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  • Bright Star! Would I Were as Steadfast as Thou Art
    John Keats, in his poem Bright Star: Would I Were as Steadfast as Thou Art, seems to experiencing the deeply felt urge to remain forever as he is now, a solitary figure but with his head resting...

    Asked by mrcds09 on via web

    1 educator answer.

  • Bright Star! Would I Were as Steadfast as Thou Art
    Two words used in this poem refer to its religious imagery. The first word is 'Eremite' in the fourth line and the other word is 'ablution' in the sixth line. 'Eremite' means a hermit, usually with...

    Asked by eahackett22 on via web

    2 educator answers.

  • Bright Star! Would I Were as Steadfast as Thou Art
    Keats is well-known for his affinity with and appreciation of nature and his poetry is the expression of this. There is a wistful and sad tone to this poem as Keats is aware of his impending death...

    Asked by user2697780 on via web

    1 educator answer.

  • Jane Eyre
    Arguably, the love presented in both of these texts is romantic in its presentation, but the love presented in "Bright Star" is more realistic through the speaker's realisation that such intimacy...

    Asked by iminspace on via web

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  • Bright Star! Would I Were as Steadfast as Thou Art
    "Sweet unrest" are the two words that Keats uses to capture the feeling he has when he lies pressed against his lover in the moonlight. Even though there is an oxymoron in the juxtaposition of the...

    Asked by pratsocr on via web

    1 educator answer.

  • Bright Star! Would I Were as Steadfast as Thou Art
    It is hard not to read this poem and feel immense sympathy for the speaker, especially if the biographical information of Keats is taken into consideration and his suspicions of his early death....

    Asked by johnsmith1492 on via web

    1 educator answer.

  • Bright Star! Would I Were as Steadfast as Thou Art
    Key to exploring the sense of place in this poem is recognising the way in which this poem describes both the "Bright Star" of the title and also the world that it overlooks. The sense of place...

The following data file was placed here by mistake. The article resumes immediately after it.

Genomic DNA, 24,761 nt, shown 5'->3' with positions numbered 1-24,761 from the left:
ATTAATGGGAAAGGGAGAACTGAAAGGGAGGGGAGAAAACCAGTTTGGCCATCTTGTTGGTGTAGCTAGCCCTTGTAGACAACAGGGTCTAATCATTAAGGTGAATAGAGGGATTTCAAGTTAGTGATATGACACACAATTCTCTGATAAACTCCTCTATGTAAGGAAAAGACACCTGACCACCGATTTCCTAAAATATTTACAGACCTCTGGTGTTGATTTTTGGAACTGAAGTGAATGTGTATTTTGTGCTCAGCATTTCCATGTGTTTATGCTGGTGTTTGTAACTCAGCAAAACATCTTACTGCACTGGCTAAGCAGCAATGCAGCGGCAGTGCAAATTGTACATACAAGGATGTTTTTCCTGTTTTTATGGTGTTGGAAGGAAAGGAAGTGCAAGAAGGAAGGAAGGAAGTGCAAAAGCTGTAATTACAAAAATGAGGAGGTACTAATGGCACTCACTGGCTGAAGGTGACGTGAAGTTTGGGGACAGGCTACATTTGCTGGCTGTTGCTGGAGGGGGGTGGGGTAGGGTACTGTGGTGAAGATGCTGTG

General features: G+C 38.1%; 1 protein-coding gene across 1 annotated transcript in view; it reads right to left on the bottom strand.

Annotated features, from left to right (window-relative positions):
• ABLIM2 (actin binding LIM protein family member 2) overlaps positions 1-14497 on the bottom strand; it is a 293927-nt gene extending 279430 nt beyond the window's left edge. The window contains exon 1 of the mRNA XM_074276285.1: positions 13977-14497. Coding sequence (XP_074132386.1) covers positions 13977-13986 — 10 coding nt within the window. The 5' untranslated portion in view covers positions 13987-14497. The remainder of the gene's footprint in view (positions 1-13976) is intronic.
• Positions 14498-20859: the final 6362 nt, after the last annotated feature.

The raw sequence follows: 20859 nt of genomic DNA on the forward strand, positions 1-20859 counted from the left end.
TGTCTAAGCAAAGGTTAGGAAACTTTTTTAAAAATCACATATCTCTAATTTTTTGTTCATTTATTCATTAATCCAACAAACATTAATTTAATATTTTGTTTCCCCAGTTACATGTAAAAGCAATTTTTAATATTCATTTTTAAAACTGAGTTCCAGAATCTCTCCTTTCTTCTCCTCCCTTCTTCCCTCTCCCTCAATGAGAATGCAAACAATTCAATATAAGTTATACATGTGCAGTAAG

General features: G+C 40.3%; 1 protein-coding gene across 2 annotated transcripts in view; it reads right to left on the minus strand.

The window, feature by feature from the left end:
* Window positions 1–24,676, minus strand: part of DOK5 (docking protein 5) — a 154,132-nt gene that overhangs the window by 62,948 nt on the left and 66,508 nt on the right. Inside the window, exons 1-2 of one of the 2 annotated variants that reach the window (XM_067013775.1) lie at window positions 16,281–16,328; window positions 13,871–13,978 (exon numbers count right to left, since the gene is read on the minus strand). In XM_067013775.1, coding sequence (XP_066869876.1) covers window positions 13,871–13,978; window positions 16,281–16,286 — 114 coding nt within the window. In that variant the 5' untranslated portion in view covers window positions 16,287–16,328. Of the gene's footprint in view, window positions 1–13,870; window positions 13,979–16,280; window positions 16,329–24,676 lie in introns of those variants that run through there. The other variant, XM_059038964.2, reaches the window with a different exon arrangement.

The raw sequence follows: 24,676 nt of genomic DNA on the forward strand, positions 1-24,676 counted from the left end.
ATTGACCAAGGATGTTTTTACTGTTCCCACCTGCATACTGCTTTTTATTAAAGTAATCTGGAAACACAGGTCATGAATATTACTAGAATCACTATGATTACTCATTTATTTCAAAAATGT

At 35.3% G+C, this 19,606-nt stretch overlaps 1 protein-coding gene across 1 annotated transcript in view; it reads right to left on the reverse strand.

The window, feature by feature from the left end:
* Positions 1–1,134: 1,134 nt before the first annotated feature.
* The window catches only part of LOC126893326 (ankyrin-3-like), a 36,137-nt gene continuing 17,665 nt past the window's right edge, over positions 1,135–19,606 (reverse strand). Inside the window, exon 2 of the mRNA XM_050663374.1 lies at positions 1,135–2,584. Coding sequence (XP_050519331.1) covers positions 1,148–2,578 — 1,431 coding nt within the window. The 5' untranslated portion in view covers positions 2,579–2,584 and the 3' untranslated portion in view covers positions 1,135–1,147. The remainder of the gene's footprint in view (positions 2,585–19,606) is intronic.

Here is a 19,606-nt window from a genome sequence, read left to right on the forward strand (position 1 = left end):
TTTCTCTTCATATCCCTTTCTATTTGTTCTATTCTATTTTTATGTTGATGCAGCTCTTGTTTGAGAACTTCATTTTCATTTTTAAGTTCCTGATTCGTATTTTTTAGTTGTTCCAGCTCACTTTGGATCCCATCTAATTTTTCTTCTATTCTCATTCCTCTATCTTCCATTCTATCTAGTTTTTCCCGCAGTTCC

Asked by cbabiarczyk on via web

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  • Bright Star! Would I Were as Steadfast as Thou Art
    To consider place in “Bright Star! Would I Were Steadfast as Thou Art” time must also be considered. The two places discussed in the poem are the speaker's place on earth and the position of...

    Asked by cbabiarczyk on via web

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  • Bright Star! Would I Were as Steadfast as Thou Art
    Bright StarBright star, would I were steadfast as thou art —Not in lone splendour hung aloft the nightAnd watching, with eternal lids apart,Like Nature's patient, sleepless Eremite,The moving...

    Asked by lollypop0710 on via web

    1 educator answer.

  • Bright Star! Would I Were as Steadfast as Thou Art
    The main quality of the star is that it is eternal. We can see this in the poet's use of the word "steadfast" and in his use of the actual word "eternal" to describe the way that the star watches...

    Asked by lou941 on via web

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  • Bright Star! Would I Were as Steadfast as Thou Art
    The topic of this poem is love. In this poem, the speaker is using the idea of the star that shines bright and eternally as a way of talking about his love for a woman. In this poem, the speaker...

    Asked by frnber on via web

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  • Bright Star! Would I Were as Steadfast as Thou Art
    Apostrophe is used most often in poetry to add emotional intensity; the emotional intensity of "Bright Star! Would I Were as Steadfast as Thou Art" comes from Keats' viewing of the planet Venus...

    Asked by hick-ee on via web

    2 educator answers.

  • Bright Star! Would I Were as Steadfast as Thou Art
    The possible denotations of that repeated "still" are the possible literal definitions of what still means. First of all, it means holding one's position for a long time, not moving, remaining...

    Asked by hokiki on via web

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  • Bright Star! Would I Were as Steadfast as Thou Art
    My favorite Keats poem is "Ode to a Grecian Urn". There are plenty of images there--the lovers just before they kiss under a tree in Spring, the tree that never loses its leaves, the cow...

    Asked by r0sered17 on via web

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  • Bright Star! Would I Were as Steadfast as Thou Art
    Death, love and ambition are the three-fold themes of this poem. In the first four lines, the poet fears that he may die before he can achieve fame, or consummate his love. These lines show that he...

    Asked by june7 on via web

    2 educator answers.